- Def Jam/Universal
Rihanna is on the cover of the new GQ wearing only a leather jacket, her modesty barely protected. "You're going out dressed like that?" is something no one ever says to her. Distracted by her more obvious assets, you are excused for failing to notice her conflicted lips – the bottom one quivers, but the upper one is stiff. Or at least that's how I see it on her new album.
Unapologetic, the pop superstar's seventh album in that many years, mixes vulnerability and anxiety with a strong sense of defiance. The title itself is a bold pre-emptive declaration to critics. The island girl is a shrewd one – what made you think otherwise?
"You see me, you like me, huh?" is an absolutely rhetorical question from Phresh Out the Runway, an opening track marked by more than idiosyncratic spelling and dubious grammar. It is a rubbery, hip-slung banger about the high life. You see her, you like her? Some people do like her this way: hard, dance-floor-strut stuff. There's less of that here than on previous records. Does RiRi care? She does not. "Un-a-pol-o-getic" – get with the program.
Perhaps there's a little too much of yesterday's dub-step to the record. Undeniably there are a few too many dull, inessential songs. It is not her concern. Rihanna is a singles seller; the album is just for show and marketing.
As for those singles, the first one, Diamonds, is a "dazzler," as they say in the gemstone trade. It is the kind of cinematic ballad on which Lana Del Rey has "built" a "career." Indeed, when Rihanna sings about shooting stars shining bright, she could be addressing Del Rey directly.
Diamonds, by the way, are more than just pretty things to look at. The word's etymology involves adámas, which is Greek for "unbreakable." Did you see what Rihanna did there?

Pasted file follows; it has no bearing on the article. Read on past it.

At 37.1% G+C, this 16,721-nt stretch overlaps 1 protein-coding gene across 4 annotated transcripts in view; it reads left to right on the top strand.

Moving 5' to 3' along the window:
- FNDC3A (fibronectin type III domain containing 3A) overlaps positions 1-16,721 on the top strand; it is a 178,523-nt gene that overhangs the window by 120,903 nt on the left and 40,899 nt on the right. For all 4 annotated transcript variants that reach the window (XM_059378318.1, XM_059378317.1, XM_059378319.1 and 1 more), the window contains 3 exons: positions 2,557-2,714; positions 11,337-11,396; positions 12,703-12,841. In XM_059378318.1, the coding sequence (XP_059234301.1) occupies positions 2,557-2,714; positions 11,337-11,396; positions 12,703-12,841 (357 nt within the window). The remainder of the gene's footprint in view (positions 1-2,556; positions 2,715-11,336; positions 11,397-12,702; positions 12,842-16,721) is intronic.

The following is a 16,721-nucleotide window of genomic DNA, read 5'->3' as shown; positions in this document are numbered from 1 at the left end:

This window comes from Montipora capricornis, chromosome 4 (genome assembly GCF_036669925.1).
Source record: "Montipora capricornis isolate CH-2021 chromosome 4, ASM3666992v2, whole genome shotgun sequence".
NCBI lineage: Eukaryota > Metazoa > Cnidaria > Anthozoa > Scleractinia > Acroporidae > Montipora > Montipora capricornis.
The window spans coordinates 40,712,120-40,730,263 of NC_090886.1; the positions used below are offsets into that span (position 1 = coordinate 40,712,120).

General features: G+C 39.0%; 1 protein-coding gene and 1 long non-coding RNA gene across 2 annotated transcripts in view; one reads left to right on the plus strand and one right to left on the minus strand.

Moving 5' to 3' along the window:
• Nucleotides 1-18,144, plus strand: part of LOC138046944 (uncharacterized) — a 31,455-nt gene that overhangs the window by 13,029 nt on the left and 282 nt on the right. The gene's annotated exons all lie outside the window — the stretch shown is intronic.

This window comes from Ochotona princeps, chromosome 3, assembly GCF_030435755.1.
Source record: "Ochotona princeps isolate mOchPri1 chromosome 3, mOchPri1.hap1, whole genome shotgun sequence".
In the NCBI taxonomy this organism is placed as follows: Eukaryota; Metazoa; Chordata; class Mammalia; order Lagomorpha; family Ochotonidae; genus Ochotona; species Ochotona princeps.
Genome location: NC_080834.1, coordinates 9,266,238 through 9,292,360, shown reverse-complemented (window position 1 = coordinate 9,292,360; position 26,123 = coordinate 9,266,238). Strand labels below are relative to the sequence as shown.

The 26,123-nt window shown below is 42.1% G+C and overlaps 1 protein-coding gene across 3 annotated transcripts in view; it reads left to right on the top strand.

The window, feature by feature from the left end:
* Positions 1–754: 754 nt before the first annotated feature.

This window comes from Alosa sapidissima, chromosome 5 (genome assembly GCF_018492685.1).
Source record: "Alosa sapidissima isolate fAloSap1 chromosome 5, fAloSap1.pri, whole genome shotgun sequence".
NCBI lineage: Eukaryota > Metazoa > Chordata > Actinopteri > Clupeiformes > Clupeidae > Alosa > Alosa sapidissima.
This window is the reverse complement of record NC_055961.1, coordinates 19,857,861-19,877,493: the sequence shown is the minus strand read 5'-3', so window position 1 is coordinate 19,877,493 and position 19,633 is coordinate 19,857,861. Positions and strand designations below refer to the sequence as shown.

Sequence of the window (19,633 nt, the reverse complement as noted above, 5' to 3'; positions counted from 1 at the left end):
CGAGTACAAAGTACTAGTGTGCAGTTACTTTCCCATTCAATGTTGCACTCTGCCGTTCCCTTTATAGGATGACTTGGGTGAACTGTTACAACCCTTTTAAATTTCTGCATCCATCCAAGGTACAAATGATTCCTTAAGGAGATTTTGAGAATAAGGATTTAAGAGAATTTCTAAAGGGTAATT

Much attention has already been given to the so-so disco of Nobody's Business (pronounced "bidness" by the duettists Rihanna and an MJ-inspired Chris Brown). Here we have an infamous pair of (former) lovers declaring their affection for each other in a highly public manner – a platinum-selling album – and yet they insist their romance is none of anyone's concern. Why don't you two just rent a billboard already? And really, the court-appointed probation officer is positive that the goings-on between Brown and the volatile crooner's onetime assault victim are his business, if no one else's.
Speaking of restraining orders, the charismatic dub reggae of No Love Allowed is something very interesting. Rihanna calls 911 and makes accusations of murder – "like a bullet, your love hit me to the core; I was flying till you knocked me to the floor." We'll just leave it that, because, as previously established, what goes on between two consenting celebrities is none of our affair.
On the ballad side, if the stark, affecting piano piece Stay doesn't move you, then there is no pleasing you. A duet with Mikky Ekko is as a beautiful thing ever offered by the world's most famous Barbadian. "Funny, you're the broken one, but I'm the only one who needed saving," the harmony goes.
There's not a lot of excitement to this record, but there are layers. And if it isn't ground-breaking or Rihanna's best, there are enough standout tracks to make the thing worthwhile. All in all, no apologies given; none required.
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